Blood Res 2018; 53(1): 1-2
Current treatment for pediatric acute myeloid leukemia
Ho Joon Im, M.D. Ph.D.*

Department of Pediatrics, University of Ulsan College of Medicine, Asan Medical Center Children's Hospital, Seoul, Korea.

Published online: March 31, 2018.
© The Korean Journal of Hematology. All rights reserved.


Pediatric acute myeloid leukemias (AMLs) are a heterogeneous group of diseases that can be classified based on morphology, lineage, and genetics. Recent improvements in the outcomes of pediatric AML reflect the use of intensive chemotherapy and post-remission treatment with additional anthracyclines and high-dose cytarabine or hematopoietic stem cell transplantation (HSCT). Advances in supportive care allowing for the administration of optimally intensive therapy with low morbidity and mortality rates have also contributed to improving the survival rates of patients with pediatric AML. As a result, several groups now achieve complete remission (CR) rates of 80–90%, relapse rates of 30–40%, event-free survival (EFS) rates of 50%, and overall survival (OS) rates of nearly 70% [1]. Along with the improvement of therapeutic strategies, progress in genomic research has revealed numerous somatic, karyotypic, and molecular alterations in pediatric AML. State-of-the-art sequencing technology has identified clinically significant genetic abnormalities that have been since incorporated in clinical practice for risk stratification of adult de novo AML [2]. Because pediatric AML has genetic alterations that are distinct from those of adult AML, documentation of pediatric-specific genetic abnormalities is crucial in order to identify new therapeutic targets, as well as for risk stratification [3].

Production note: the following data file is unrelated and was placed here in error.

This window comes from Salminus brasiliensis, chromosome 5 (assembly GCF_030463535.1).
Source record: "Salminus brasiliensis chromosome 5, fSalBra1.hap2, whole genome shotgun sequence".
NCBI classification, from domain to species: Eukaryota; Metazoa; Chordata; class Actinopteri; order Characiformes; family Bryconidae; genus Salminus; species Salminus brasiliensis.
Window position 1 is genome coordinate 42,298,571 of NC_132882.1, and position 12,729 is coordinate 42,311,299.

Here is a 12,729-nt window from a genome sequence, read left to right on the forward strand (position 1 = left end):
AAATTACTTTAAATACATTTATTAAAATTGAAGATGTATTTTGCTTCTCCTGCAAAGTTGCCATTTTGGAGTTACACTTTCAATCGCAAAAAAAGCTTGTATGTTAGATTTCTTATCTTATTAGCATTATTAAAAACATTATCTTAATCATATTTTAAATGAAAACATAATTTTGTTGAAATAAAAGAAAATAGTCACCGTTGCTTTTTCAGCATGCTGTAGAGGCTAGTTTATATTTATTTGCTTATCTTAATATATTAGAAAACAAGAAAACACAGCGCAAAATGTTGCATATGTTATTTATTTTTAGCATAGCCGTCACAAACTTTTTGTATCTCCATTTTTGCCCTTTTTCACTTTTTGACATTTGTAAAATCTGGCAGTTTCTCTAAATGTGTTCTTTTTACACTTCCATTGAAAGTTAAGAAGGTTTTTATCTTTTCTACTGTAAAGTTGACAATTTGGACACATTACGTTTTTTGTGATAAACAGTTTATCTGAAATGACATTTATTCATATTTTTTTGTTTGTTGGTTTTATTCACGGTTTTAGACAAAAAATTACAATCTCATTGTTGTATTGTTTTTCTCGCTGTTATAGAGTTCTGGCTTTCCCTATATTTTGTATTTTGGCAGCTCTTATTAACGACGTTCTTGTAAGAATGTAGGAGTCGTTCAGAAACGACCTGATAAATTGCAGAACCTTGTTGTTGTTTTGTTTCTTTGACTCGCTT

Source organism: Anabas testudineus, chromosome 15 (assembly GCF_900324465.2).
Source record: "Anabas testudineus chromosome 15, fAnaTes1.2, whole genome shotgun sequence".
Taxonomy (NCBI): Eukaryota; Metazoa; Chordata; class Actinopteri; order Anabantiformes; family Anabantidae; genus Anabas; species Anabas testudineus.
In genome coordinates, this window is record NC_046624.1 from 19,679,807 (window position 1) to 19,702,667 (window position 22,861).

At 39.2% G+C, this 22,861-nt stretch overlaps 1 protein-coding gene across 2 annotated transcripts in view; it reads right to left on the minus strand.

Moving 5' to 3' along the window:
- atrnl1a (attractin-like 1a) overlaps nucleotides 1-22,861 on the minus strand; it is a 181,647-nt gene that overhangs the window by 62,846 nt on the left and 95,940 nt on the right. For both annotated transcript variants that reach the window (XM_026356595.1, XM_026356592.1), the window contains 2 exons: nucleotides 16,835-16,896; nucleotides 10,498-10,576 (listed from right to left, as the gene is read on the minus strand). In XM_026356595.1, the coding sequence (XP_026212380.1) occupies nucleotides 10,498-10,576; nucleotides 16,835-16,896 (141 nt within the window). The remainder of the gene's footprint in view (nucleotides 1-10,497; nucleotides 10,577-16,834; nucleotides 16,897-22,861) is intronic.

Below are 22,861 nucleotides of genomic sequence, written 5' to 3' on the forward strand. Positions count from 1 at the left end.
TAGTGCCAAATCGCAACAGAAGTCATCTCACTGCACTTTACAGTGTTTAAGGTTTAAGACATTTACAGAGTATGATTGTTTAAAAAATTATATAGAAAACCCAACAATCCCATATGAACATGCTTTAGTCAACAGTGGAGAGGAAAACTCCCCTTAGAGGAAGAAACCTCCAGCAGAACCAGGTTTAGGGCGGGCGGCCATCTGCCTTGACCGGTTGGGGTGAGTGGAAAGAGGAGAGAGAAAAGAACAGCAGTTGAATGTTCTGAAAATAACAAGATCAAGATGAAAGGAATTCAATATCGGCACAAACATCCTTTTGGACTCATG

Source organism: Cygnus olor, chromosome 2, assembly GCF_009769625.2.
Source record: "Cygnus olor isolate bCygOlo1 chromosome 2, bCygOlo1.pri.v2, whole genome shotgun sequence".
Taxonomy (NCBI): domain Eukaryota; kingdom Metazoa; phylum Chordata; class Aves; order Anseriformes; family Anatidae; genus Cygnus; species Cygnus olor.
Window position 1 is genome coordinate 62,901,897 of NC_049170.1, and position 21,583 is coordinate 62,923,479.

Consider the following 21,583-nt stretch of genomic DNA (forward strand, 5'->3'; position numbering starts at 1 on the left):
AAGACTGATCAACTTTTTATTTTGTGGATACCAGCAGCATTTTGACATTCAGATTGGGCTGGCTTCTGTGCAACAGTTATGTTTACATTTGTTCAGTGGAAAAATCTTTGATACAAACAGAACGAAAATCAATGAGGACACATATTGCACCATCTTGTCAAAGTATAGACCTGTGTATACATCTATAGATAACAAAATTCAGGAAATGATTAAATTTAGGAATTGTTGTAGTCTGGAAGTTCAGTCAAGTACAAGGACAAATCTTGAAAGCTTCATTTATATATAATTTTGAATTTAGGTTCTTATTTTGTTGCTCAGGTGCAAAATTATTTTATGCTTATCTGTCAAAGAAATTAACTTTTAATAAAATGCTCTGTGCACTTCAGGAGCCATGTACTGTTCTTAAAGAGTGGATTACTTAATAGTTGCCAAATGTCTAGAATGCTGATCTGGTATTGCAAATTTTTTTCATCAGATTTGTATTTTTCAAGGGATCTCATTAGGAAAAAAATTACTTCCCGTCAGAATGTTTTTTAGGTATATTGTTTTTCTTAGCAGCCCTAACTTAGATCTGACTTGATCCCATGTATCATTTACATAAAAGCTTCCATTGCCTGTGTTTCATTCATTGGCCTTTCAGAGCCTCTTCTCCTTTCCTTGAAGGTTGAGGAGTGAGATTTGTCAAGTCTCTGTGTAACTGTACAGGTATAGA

In this issue of Blood Research, Song et al. [4] reported a retrospective single-institution study evaluating the outcomes of pediatric AML. The 5-year OS and EFS rates improved in the recent cohort (2006–2015) to 70.3% and 56.9%, respectively, compared with the respective 40.0% and 33.3% rates of the earlier cohort (1996–2005). Two remission induction regimens, which include N(4)-behenoyl-1-beta-D-arabinofuranosyl cytosine with idarubicin in the earlier cohort and cytarabine with idarubicin or mitoxantrone in the recent cohort, were utilized, which resulted in similar overall response rates of approximately 85%. In addition, OS and EFS rates did not differ between the two regimens. Currently, remission induction rates have reached 85–90% worldwide [1]. Modified regimens, such as via varying doses or types of anthracyclines, the addition of other agents, and the intensification of cytarabine, have resulted in remission rates similar to those obtained with the standard combination of daunorubicin and cytarabine. Advances in supportive care, along with the various trials of chemotherapy regimens, have also contributed to improved outcomes. Supportive care to reduce the risk of early complications related to the primary disease or to toxicity of chemotherapy and to manage infections, such as bacterial or fungal pathogens, has also steadily improved over the decades.